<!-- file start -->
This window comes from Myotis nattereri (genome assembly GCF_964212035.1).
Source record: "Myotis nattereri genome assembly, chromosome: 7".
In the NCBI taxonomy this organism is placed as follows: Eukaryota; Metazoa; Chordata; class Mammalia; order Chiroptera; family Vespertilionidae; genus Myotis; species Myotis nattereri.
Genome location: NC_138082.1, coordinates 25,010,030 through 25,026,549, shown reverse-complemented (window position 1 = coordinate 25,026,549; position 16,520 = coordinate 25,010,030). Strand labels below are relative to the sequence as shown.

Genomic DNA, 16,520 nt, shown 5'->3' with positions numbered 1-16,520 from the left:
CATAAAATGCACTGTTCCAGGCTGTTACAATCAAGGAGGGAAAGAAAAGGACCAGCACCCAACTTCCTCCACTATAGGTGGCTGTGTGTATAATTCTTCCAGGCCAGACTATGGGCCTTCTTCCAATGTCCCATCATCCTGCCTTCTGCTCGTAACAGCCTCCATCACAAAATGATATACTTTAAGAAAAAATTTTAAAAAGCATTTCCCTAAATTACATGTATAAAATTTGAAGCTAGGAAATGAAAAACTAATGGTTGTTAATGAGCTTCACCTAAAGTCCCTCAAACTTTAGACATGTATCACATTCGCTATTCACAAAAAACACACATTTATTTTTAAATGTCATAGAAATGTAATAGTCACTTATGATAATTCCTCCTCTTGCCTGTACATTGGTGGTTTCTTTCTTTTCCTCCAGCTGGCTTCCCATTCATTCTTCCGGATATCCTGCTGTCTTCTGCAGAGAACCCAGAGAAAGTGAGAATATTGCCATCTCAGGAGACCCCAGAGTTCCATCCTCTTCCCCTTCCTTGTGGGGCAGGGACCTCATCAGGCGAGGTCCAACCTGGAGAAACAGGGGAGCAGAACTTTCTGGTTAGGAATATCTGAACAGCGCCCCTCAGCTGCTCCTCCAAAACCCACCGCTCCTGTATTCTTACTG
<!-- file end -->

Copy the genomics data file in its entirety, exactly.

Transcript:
This window comes from Myotis nattereri (genome assembly GCF_964212035.1).
Source record: "Myotis nattereri genome assembly, chromosome: 7".
In the NCBI taxonomy this organism is placed as follows: Eukaryota; Metazoa; Chordata; class Mammalia; order Chiroptera; family Vespertilionidae; genus Myotis; species Myotis nattereri.
Genome location: NC_138082.1, coordinates 25,010,030 through 25,026,549, shown reverse-complemented (window position 1 = coordinate 25,026,549; position 16,520 = coordinate 25,010,030). Strand labels below are relative to the sequence as shown.

Genomic DNA, 16,520 nt, shown 5'->3' with positions numbered 1-16,520 from the left:
CATAAAATGCACTGTTCCAGGCTGTTACAATCAAGGAGGGAAAGAAAAGGACCAGCACCCAACTTCCTCCACTATAGGTGGCTGTGTGTATAATTCTTCCAGGCCAGACTATGGGCCTTCTTCCAATGTCCCATCATCCTGCCTTCTGCTCGTAACAGCCTCCATCACAAAATGATATACTTTAAGAAAAAATTTTAAAAAGCATTTCCCTAAATTACATGTATAAAATTTGAAGCTAGGAAATGAAAAACTAATGGTTGTTAATGAGCTTCACCTAAAGTCCCTCAAACTTTAGACATGTATCACATTCGCTATTCACAAAAAACACACATTTATTTTTAAATGTCATAGAAATGTAATAGTCACTTATGATAATTCCTCCTCTTGCCTGTACATTGGTGGTTTCTTTCTTTTCCTCCAGCTGGCTTCCCATTCATTCTTCCGGATATCCTGCTGTCTTCTGCAGAGAACCCAGAGAAAGTGAGAATATTGCCATCTCAGGAGACCCCAGAGTTCCATCCTCTTCCCCTTCCTTGTGGGGCAGGGACCTCATCAGGCGAGGTCCAACCTGGAGAAACAGGGGAGCAGAACTTTCTGGTTAGGAATATCTGAACAGCGCCCCTCAGCTGCTCCTCCAAAACCCACCGCTCCTGTATTCTTACTG